My father didn’t take very much too seriously.
That only sounds like a character flaw to those who are too serious.
Which isn’t to say he was flippant or didn’t care about serious matters — just that he was very happy, one of the happiest people I’ve ever known, actually. And part of the reason was because he didn’t take very much too seriously.
When someone leaves us, they obviously don’t leave us fully, their essence lingers like, well, a ghost. But that feeling you get when they come to mind is usually warm and fuzzy if also sad, not eerie. And that feeling someone leaves us with — much more memorable and long lasting than any one thing they did or said — is their legacy.
And Dad’s legacy is one of happiness. He reminded us to let the rain roll off our back. That difficult moments would heal with time. That it’s okay to sometimes worship before an altar of self-interest — as long as you don’t sacrifice others’ happiness on that altar.
And the things he was skilled at — hacking solutions to life’s annoying bits, cajoling you into doing something like he was a Congressional deal maker, skiing, teaching skiing, piano, playing Hearts, telling stories — what all these activities of his have in common is that they didn’t just bring him immense, cackling joy — but they brought it to others in equal measure. His lifelong pursuit of life’s happiness was actually a form of contagious generosity. He made his part of the world a happier one. He made us happier.
That is part of what we’re going to miss. But it’s also what he leaves. A reminder that we all have an opportunity to better cultivate happiness in ourselves and others.
If my Uncle John were here today he would tell you an anecdote about his father’s funeral, how he, my Dad, their two brothers and my grandmother were in the limo between the church and the cemetery, reminding each other of stories about my grandfather, Allan. My uncle would tell you how they were making each other roar with laughter that day. The limo driver kept shooting them puzzled looks in the rearview mirror — what kind of strange family laughs so much at a funeral?
The answer is: This kind of family.
At my grandmother’s funeral people took turns on stage telling funny stories about her — one of which I heard for the first time there and remains one of my favorite about her ever since. It didn’t matter that it took place before I was born and I heard it after she died. It captured a real essence of her, and was very funny. And I have that forever now.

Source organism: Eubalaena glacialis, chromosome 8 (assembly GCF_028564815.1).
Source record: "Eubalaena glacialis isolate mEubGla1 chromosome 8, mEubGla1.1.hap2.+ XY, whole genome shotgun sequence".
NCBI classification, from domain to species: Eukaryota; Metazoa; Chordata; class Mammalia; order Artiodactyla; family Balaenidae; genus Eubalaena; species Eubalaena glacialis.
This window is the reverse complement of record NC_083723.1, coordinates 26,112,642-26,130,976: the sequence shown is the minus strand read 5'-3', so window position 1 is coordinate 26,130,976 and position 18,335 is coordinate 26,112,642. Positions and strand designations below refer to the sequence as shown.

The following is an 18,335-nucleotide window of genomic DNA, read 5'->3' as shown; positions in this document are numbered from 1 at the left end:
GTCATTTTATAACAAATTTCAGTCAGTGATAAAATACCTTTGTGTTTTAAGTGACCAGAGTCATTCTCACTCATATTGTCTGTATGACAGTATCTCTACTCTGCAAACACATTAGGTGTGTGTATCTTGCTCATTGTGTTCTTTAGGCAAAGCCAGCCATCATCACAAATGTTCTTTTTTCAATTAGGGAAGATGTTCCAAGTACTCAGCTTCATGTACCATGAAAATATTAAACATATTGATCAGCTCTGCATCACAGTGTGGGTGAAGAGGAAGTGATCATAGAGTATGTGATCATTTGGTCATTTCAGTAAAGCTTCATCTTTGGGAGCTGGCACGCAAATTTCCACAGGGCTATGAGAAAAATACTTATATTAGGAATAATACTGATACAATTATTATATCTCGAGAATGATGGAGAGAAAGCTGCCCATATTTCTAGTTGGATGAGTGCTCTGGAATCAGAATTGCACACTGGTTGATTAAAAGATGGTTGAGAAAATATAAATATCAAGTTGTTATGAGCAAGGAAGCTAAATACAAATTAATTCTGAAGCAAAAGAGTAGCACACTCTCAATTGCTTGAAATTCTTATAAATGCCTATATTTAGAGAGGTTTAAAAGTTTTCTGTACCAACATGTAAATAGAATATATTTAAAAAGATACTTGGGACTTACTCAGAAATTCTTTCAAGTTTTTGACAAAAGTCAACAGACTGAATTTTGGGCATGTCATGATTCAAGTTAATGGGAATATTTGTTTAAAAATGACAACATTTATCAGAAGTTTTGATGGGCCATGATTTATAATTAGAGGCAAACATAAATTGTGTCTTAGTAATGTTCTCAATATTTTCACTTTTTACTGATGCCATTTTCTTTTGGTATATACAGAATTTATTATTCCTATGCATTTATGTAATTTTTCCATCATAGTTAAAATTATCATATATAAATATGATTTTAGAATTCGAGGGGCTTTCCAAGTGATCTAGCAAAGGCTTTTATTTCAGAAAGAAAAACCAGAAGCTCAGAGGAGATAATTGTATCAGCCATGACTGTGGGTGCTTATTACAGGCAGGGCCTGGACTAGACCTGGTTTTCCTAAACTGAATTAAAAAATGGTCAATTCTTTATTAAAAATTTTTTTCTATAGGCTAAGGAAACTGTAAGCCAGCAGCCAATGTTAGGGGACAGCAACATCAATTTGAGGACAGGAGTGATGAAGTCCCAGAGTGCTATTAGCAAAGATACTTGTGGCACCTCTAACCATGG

Rabbi Steve Leder, who wrote the book “The Beauty of What Remains,” once said:
“When I am gathered with a family to talk about their loved one who has died and prepare for the funeral, the minute I hear one of them crack a joke and everyone else laugh, I know they have internally made the decision to survive this loss,” he said. “To laugh is to affirm. This loss is painful, this loss is terrible, but it is survivable. I am going to walk through that valley of shadows. I’m not going to stay there forever.”
That’s us. We’re going to be okay, as painful as this loss is. So in that vein, please share your stories of Dad with others, me included. I want to hear them all.
And permit me to end on a brief, all ages-friendly story about my Dad.
At some point in the late 1980s he went to an Orioles game at Memorial Stadium with his friend Gary Gibson. They were sitting in the front row in an upper deck when Cal Ripken Jr. hit a pop fowl that landed on the roof of a press box in front of them.
Dad and Gary could see the ball at their feet, seemingly and maddeningly out of reach by a few feet.
But unable to just let it go, Dad said he was going to try to reach it, which Gary told him was a dangerous idea because it essentially meant climbing over the guard rail. Security would throw him out just for trying.
Dad was undaunted. A Cal Ripken-hit ball was worth the risk. He explained to Gary that he wasn’t going to climb onto the press box roof but rather lean over the railing, that he thought he could reach it. He asked Gary to hold on to his belt while I tried.
And over he leaned. Waaay over. Everyone in the section was watching the man do this foolish, perilous thing. And inches away from getting his hand on the ball, Gary holding onto his belt — his pants slipped — over his rear.
He was mooning the whole section. He was on the Jumbotron. The crowd collectively gasped.
And did he immediately pull himself back, in horror and embarrassment? No! The pants malfunction, plus his friend still holding on, gave him the extra inches to reach the otherwise unreachable ball. And when he came back over the rail, and pulled up his pants, he was victorious. That’s the kind of moment he lived for.
After the game he went to the gate where the players come out, and he got the ball signed by Ripken — but not before he told him how he got it — a baseball that he risked his life, and his dignity, over.
And then the next Christmas he gave me that autographed ball.
And then I lost that ball.
Here’s the final point I’ll leave you with. I may not have that baseball anymore. But I have something much more valuable: the story. And the happiness it evokes. And now you have it too.
I love you, Dad. And thank you for all the gifts you’ve left everyone who was lucky enough to know you. We’ll have them…always.